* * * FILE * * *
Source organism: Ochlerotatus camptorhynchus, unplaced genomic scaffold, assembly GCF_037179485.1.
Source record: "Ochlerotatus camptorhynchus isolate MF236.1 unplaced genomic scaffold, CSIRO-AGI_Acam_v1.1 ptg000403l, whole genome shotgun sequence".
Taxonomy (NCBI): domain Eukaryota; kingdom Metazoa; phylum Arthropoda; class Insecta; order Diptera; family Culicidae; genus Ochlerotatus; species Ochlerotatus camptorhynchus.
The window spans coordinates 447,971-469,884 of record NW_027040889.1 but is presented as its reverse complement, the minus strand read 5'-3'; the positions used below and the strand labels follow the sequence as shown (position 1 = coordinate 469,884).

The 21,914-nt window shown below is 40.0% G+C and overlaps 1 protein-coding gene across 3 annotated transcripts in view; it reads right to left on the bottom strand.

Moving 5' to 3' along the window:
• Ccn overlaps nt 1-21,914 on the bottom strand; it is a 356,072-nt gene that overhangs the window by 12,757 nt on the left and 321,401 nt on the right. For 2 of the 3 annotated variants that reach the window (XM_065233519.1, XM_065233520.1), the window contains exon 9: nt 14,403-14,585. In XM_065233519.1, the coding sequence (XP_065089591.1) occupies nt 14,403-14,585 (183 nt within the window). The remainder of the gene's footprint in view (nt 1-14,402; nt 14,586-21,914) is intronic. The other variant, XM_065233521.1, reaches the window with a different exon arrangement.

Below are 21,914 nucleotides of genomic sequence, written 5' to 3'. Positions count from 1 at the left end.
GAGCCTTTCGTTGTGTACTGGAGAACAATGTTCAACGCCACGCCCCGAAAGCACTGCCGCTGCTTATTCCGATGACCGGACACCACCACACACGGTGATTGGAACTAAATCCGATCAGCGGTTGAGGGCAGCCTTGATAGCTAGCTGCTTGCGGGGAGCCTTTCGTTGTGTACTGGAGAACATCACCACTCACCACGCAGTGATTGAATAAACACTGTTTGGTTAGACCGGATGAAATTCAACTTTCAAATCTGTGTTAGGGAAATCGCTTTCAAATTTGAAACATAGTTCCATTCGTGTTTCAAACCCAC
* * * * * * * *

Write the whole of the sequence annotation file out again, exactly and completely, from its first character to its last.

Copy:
Source organism: Ochlerotatus camptorhynchus, unplaced genomic scaffold, assembly GCF_037179485.1.
Source record: "Ochlerotatus camptorhynchus isolate MF236.1 unplaced genomic scaffold, CSIRO-AGI_Acam_v1.1 ptg000403l, whole genome shotgun sequence".
Taxonomy (NCBI): domain Eukaryota; kingdom Metazoa; phylum Arthropoda; class Insecta; order Diptera; family Culicidae; genus Ochlerotatus; species Ochlerotatus camptorhynchus.
The window spans coordinates 447,971-469,884 of record NW_027040889.1 but is presented as its reverse complement, the minus strand read 5'-3'; the positions used below and the strand labels follow the sequence as shown (position 1 = coordinate 469,884).

The 21,914-nt window shown below is 40.0% G+C and overlaps 1 protein-coding gene across 3 annotated transcripts in view; it reads right to left on the bottom strand.

Moving 5' to 3' along the window:
• Ccn overlaps nt 1-21,914 on the bottom strand; it is a 356,072-nt gene that overhangs the window by 12,757 nt on the left and 321,401 nt on the right. For 2 of the 3 annotated variants that reach the window (XM_065233519.1, XM_065233520.1), the window contains exon 9: nt 14,403-14,585. In XM_065233519.1, the coding sequence (XP_065089591.1) occupies nt 14,403-14,585 (183 nt within the window). The remainder of the gene's footprint in view (nt 1-14,402; nt 14,586-21,914) is intronic. The other variant, XM_065233521.1, reaches the window with a different exon arrangement.

Below are 21,914 nucleotides of genomic sequence, written 5' to 3'. Positions count from 1 at the left end.
GAGCCTTTCGTTGTGTACTGGAGAACAATGTTCAACGCCACGCCCCGAAAGCACTGCCGCTGCTTATTCCGATGACCGGACACCACCACACACGGTGATTGGAACTAAATCCGATCAGCGGTTGAGGGCAGCCTTGATAGCTAGCTGCTTGCGGGGAGCCTTTCGTTGTGTACTGGAGAACATCACCACTCACCACGCAGTGATTGAATAAACACTGTTTGGTTAGACCGGATGAAATTCAACTTTCAAATCTGTGTTAGGGAAATCGCTTTCAAATTTGAAACATAGTTCCATTCGTGTTTCAAACCCAC